What ideas do you have for teaching braille within an itinerant service of delivery?
- How do you collaborate with general education teachers?
- How do you tailor instruction to meet student unique needs?
- How do you partner with families and caregivers?
Links to resources shared in the webinar:
I communicate with families and caregivers with email and texts (through a work only Google phone number)
I am beginning to utilize BOP-Pre K and I’m excited about the parent letters. I am sharing the letter with families and I am excited to see what activities families complete at home. I’m hopeful that I receive the letters back with indications regarding what the families did complete, although giving families ideas on how they can incorporate activities daily within a written format furthers what I was doing.
How do I collaborate with GenEd teachers? I introduce myself first via email and let the GenEd Teacher know I will be visiting his/her class. Within the email of my introduction, I will include basic consideration for the VI student. The second thing will be to go and meet the teacher. Upon meeting the teacher, I will prepare a folder with pertinent information for the teacher about the VI student and myself such as email address, schedule of services, eye condition. Before each meeting, I will send an email to the teacher, if possible, when I am providing indirect support. This is my ideal plan. It has not always worked out. But my number one way to collaborate with the Gen Ed Teacher is to consistently communicate and share ideas and ask for input and treat with kindness. “Put out positive energy and positive energy will return” is my motto.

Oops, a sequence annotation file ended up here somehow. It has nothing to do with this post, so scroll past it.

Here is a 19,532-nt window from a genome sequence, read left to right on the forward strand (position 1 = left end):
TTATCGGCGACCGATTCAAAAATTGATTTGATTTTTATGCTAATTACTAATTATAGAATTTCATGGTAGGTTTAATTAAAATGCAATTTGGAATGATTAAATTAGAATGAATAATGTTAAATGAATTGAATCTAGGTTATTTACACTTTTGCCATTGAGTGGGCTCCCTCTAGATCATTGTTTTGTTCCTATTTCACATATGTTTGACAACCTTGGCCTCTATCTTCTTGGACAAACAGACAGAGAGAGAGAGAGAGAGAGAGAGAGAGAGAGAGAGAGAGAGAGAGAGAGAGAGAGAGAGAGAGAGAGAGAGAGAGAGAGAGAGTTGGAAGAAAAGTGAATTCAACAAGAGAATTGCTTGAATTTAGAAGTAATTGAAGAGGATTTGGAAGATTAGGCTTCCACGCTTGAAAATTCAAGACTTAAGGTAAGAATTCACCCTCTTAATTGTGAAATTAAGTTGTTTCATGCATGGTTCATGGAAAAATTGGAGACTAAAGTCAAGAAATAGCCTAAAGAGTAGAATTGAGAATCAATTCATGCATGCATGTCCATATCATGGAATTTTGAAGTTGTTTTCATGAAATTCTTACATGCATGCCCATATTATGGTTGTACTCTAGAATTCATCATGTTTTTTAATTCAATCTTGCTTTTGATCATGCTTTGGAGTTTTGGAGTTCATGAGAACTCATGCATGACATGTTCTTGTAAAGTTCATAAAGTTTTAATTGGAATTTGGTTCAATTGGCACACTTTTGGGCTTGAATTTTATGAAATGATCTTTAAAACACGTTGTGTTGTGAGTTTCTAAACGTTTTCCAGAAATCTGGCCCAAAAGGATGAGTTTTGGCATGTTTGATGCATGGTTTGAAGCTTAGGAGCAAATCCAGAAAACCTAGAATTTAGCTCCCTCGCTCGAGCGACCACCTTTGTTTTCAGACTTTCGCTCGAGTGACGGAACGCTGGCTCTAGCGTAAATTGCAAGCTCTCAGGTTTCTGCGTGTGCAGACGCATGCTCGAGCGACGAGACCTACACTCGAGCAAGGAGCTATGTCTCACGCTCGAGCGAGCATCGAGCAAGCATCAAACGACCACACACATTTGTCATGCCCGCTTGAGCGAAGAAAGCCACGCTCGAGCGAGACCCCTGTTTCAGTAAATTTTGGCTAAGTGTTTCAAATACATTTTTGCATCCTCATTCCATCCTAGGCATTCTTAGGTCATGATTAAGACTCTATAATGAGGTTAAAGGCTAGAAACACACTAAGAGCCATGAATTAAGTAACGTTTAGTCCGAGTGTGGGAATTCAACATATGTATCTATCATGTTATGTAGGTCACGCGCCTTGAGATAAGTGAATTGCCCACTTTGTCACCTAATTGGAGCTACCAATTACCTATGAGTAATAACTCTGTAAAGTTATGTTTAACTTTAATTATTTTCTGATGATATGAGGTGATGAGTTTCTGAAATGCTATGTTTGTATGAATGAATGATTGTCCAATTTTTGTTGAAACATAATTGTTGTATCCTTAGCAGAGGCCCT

For my students learning braille I try to staff with General Education teachers and braillist weekly or biweekly so we can discuss what specific skills they will be working on. We discuss strategies they can use to accommodate various activities in the classroom and so I know what skills to reinforce in my time with the student. Sometimes I replace the BOP writing activity with what they are doing for writing in their ELA class or tailor the BOP writing activity to tie in with they type of writing assignment they are working on (narrative, persuasive…). I may also add in contractions earlier when I see ones that are being used frequently in their General Education materials.
I create a Google Classroom for my braille readers - my student may not be ready to access it independently yet, but it is a great place to share with their parents. I post videos of the student reading, share what contractions we are working on, other resources they can access, examples in simulated braille, an explanation of how or why we are adapting a General Education assignment etc. My braillist is in the classroom as well so she can help answer questions too. I have also gone to the student’s home after school, on an inservice day, for ESY in the summer or invited the parent to school so they can see some things in person.
I use the Parent Letters with BOP too so they family can take ownership in concepts their child is learning and expand what activities they might do with their child that often cover areas of the ECC!
the thing I liked about BOP PreK was the books aligned well with PreK classrooms.
I appreciate your feedback. My co-teacher and I are implementing it in our Enrichment Classroom.
I attended today because I am also working in our outreach program and I want to be able to support my fellow service providers across my region.